Atlassian products are prevalent within the tech stack of thousands of companies around the globe, including 83% of the Fortune 500. If you're on the inside track regarding Atlassian's open architecture and comprehensive suite of integrated tools, you probably understand why.
If not, it's not surprising. For all the genius that's gone into Atlassian's many different products and how they all work together to help organizations deliver value across departments and teams, there isn't a lot of material out there that explains what's so great about it. Let's take a crack at it.
Atlassian Isn’t Just For Programmers Anymore
We'll spare you Jira's two-decade-old origin story, which has been covered many times. What's important to know about the term 'Jira' in this decade is that it's a work management engine and the brain behind products like Jira Software (product management for developers), Jira Service Management (ITSM software with service desks and request management), and Jira Work Management (a newer cloud-only product designed for non-technical teams). So, where’s the magic in all that for your organization, and why should you care?
The best way to explain Atlassian's secret sauce for team collaboration is to use an example of how their products work well together and help different departments do the same for Enterprise Service Management synergy.
Imagine a company, Example Inc., whose developers (be it software, hardware, or any kind of product development) are using Jira Software (JSWJira Software) to manage their development projects. That company also has a service team of agents that receive feature requests and bug/problem reports for those products using Jira Service Management (JSM Jira Service Management ). Because both teams are technically on the same platform (the 'Jira brain'), users from both teams can freely communicate with all the required context needed to address requests.
Product developers in JSWJira Software can see and comment internally on the requests that agents on JSM Jira Service Management are getting, so those agents can provide updates and resolutions for customers more quickly. This happens for both teams of people in what they collectively consider 'Jira.' The interface and features for each department may vary according to their respective needs. Still, there's enough commonality and native compatibility between them to allow this kind of cross-team collaboration. This is just one of many, many examples of how Atlassian's ecosystem of tools works to break down silos between teams and help complete work with less friction.
It Doesn’t Stop There
Many of Atlassian's other products are similarly linked. Confluence, on the surface, is a corporate wiki where content creators can use prebuilt templates that make it easier for them to collaborate. If you dig a little deeper into this product, you'll find that Confluence can also be used to house and provide vital information for technical and non-technical teams in the exact place and time those people need it.
Let's go back to Example Inc., our fictitious organization that's leveraging JSWJira Software and JSM Jira Service Management. Making Confluence available to everyone at Example Inc. allows it to be used as a knowledge base for technical documentation along with everything else it does. Suppose Example Inc.'s JSM Jira Service Management agents are getting certain kinds of requests frequently. In that case, relevant knowledge base articles can be automatically served to them within the JSM Jira Service Management request they're working on to help them navigate a resolution for their customer.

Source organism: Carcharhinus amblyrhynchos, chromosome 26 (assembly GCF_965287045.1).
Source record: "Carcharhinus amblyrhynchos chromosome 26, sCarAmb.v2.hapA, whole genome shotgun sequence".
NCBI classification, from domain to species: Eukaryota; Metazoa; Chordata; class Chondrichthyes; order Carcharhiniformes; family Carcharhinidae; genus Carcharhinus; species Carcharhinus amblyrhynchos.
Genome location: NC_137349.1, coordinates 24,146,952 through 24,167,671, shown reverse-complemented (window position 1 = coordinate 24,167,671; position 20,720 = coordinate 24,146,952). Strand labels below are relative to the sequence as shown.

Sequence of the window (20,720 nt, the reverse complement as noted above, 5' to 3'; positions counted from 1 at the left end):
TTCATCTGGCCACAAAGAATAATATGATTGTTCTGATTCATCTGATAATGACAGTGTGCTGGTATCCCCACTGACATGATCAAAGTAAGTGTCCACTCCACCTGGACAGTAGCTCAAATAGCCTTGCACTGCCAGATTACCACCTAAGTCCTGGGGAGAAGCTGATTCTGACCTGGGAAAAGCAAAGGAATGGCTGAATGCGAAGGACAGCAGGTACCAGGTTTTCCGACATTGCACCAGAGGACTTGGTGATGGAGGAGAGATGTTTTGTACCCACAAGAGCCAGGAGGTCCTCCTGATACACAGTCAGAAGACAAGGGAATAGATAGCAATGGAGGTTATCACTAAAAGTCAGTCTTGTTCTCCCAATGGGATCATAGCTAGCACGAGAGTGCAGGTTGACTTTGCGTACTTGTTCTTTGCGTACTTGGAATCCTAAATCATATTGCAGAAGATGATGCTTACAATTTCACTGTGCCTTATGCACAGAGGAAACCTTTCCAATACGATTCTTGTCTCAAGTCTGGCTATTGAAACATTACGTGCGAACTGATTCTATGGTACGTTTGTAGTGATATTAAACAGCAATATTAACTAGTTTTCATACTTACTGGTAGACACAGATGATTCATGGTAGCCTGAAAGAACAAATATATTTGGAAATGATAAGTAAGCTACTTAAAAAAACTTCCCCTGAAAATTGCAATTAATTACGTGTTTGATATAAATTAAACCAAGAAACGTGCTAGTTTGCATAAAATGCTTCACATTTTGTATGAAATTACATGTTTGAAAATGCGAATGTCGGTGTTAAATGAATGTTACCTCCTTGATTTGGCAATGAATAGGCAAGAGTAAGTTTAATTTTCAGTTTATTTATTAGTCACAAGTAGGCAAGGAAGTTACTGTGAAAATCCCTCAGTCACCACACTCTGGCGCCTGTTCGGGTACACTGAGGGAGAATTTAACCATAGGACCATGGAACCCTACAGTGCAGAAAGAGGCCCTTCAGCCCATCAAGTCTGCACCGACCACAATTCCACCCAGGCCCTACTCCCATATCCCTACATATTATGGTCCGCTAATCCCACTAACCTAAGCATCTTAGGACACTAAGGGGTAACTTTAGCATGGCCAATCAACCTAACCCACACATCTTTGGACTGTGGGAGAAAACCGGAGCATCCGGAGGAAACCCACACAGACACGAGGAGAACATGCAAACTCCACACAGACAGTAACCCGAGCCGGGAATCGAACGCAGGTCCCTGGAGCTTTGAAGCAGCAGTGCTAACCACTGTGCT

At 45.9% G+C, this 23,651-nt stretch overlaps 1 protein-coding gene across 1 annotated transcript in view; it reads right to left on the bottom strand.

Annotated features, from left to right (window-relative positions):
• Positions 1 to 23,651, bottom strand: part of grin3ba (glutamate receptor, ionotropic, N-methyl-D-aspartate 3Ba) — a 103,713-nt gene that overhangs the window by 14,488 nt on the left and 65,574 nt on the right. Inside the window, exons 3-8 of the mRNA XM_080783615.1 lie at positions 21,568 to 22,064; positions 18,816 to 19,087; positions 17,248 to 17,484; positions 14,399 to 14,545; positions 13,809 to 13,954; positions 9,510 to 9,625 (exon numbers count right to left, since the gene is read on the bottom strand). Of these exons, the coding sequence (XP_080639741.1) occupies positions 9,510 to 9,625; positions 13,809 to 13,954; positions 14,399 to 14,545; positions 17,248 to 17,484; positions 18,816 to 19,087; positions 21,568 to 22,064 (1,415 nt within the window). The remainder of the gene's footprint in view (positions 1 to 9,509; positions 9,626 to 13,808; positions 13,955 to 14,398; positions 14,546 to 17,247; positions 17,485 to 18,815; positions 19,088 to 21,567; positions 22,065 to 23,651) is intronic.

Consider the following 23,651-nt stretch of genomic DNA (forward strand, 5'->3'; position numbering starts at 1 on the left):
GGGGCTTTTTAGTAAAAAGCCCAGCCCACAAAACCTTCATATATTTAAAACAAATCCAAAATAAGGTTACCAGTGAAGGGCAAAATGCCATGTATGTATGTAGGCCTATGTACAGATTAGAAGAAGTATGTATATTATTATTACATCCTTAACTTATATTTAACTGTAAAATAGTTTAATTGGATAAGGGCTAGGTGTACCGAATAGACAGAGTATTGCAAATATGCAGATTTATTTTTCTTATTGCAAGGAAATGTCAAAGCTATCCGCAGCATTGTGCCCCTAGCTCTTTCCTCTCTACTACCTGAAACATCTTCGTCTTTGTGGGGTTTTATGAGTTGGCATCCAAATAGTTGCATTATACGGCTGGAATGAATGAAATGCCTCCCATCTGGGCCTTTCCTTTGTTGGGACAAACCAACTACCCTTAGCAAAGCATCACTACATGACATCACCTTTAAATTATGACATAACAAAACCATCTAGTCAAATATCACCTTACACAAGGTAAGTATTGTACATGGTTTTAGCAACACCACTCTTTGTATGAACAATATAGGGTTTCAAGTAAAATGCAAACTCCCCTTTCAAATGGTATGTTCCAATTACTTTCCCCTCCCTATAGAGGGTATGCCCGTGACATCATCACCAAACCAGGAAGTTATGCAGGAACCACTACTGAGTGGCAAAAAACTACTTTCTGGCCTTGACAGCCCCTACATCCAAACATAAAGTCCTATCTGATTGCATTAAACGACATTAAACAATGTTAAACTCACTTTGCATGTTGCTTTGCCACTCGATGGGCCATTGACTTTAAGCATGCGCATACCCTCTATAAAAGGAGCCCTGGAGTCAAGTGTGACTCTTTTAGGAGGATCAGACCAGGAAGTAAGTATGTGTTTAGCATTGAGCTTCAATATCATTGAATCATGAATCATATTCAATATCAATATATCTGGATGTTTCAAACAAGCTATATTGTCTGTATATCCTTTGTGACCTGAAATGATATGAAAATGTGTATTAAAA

What’s more, the same kind of magic can be deployed right on Example Inc's JSM Jira Service Management request portal, serving up solutions that customers can implement themselves so their agents aren't bogged down with problems that can be solved without them.
More Teams, More Collaboration: Jira Work Management
The third Jira product we mentioned earlier, Jira Work Management (JWMJira Work Management ), is essentially the same in its core functionality as JSWJira Software and JSM Jira Service Management. Teams work within a Project (Atlassian’s term for a container of related items) with epics, tasks, and configurable status options. Team members can reference the Project to see what state a given task is in at a glance. JWMJira Work Management differs from the other two Jiras mostly in its presentation of information, with additional UI tweaks that are more friendly to non-technical teams like Marketing or HR. If you'd like to see your team's tasks presented as a Kanban board, switch to that view. Would you prefer a spreadsheet view? It's got that too. Want to see when a task is due on the calendar? Click the calendar button. There's even a riff on the old Gantt chart model, showing timelines, issue dependencies, and more.
For those already leveraging any of JSWJira Software or JSM Jira Service Management in the Cloud, JWMJira Work Management 's project templates are totally free to spin up and try out for users with an existing Jira Cloud license. This helps technical team members show off JWMJira Work Management 's features and capabilities to non-technical team members. Well played, Atlassian. Once non-technical team members get hooked, getting them onboard is as simple as adding enough additional user licenses.
So, where's the link between JWMJira Work Management for non-technical teams and the other Atlassian products? The answer is what Atlassian calls 'cross-project automation,' but you could also think of it as cross-product automation. Check out our follow-up article to see how these three versions of Jira leverage this magic to help the entire organization manage and complete work together.